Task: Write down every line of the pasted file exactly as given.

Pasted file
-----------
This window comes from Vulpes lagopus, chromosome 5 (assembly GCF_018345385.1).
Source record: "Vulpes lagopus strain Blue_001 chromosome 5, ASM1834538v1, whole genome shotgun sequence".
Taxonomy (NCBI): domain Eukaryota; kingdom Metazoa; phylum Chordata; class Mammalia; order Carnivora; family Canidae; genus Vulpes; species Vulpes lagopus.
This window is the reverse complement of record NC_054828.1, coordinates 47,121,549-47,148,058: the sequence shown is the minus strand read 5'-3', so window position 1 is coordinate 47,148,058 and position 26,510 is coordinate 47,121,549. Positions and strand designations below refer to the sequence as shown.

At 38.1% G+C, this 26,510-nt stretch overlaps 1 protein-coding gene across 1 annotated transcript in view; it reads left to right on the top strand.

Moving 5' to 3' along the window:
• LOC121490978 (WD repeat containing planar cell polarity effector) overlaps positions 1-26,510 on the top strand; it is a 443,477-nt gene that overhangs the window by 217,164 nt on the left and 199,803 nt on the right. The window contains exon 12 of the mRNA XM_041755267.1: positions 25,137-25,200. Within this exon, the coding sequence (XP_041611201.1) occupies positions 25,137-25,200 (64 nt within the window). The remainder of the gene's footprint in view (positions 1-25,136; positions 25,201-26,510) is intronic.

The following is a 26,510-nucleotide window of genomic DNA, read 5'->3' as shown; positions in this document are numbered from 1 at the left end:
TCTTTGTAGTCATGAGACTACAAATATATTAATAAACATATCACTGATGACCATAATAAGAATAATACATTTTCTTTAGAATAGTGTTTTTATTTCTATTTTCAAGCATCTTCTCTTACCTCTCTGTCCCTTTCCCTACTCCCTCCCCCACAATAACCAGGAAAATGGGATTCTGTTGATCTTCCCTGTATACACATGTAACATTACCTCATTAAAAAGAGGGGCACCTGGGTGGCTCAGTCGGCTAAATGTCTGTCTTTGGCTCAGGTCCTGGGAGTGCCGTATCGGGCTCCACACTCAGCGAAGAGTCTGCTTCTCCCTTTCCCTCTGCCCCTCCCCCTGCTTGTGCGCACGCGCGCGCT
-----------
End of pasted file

This window comes from Vulpes lagopus, chromosome 5 (assembly GCF_018345385.1).
Source record: "Vulpes lagopus strain Blue_001 chromosome 5, ASM1834538v1, whole genome shotgun sequence".
Taxonomy (NCBI): domain Eukaryota; kingdom Metazoa; phylum Chordata; class Mammalia; order Carnivora; family Canidae; genus Vulpes; species Vulpes lagopus.
This window is the reverse complement of record NC_054828.1, coordinates 47,121,549-47,148,058: the sequence shown is the minus strand read 5'-3', so window position 1 is coordinate 47,148,058 and position 26,510 is coordinate 47,121,549. Positions and strand designations below refer to the sequence as shown.

At 38.1% G+C, this 26,510-nt stretch overlaps 1 protein-coding gene across 1 annotated transcript in view; it reads left to right on the top strand.

Moving 5' to 3' along the window:
• LOC121490978 (WD repeat containing planar cell polarity effector) overlaps positions 1-26,510 on the top strand; it is a 443,477-nt gene that overhangs the window by 217,164 nt on the left and 199,803 nt on the right. The window contains exon 12 of the mRNA XM_041755267.1: positions 25,137-25,200. Within this exon, the coding sequence (XP_041611201.1) occupies positions 25,137-25,200 (64 nt within the window). The remainder of the gene's footprint in view (positions 1-25,136; positions 25,201-26,510) is intronic.

The following is a 26,510-nucleotide window of genomic DNA, read 5'->3' as shown; positions in this document are numbered from 1 at the left end:
TCTTTGTAGTCATGAGACTACAAATATATTAATAAACATATCACTGATGACCATAATAAGAATAATACATTTTCTTTAGAATAGTGTTTTTATTTCTATTTTCAAGCATCTTCTCTTACCTCTCTGTCCCTTTCCCTACTCCCTCCCCCACAATAACCAGGAAAATGGGATTCTGTTGATCTTCCCTGTATACACATGTAACATTACCTCATTAAAAAGAGGGGCACCTGGGTGGCTCAGTCGGCTAAATGTCTGTCTTTGGCTCAGGTCCTGGGAGTGCCGTATCGGGCTCCACACTCAGCGAAGAGTCTGCTTCTCCCTTTCCCTCTGCCCCTCCCCCTGCTTGTGCGCACGCGCGCGCT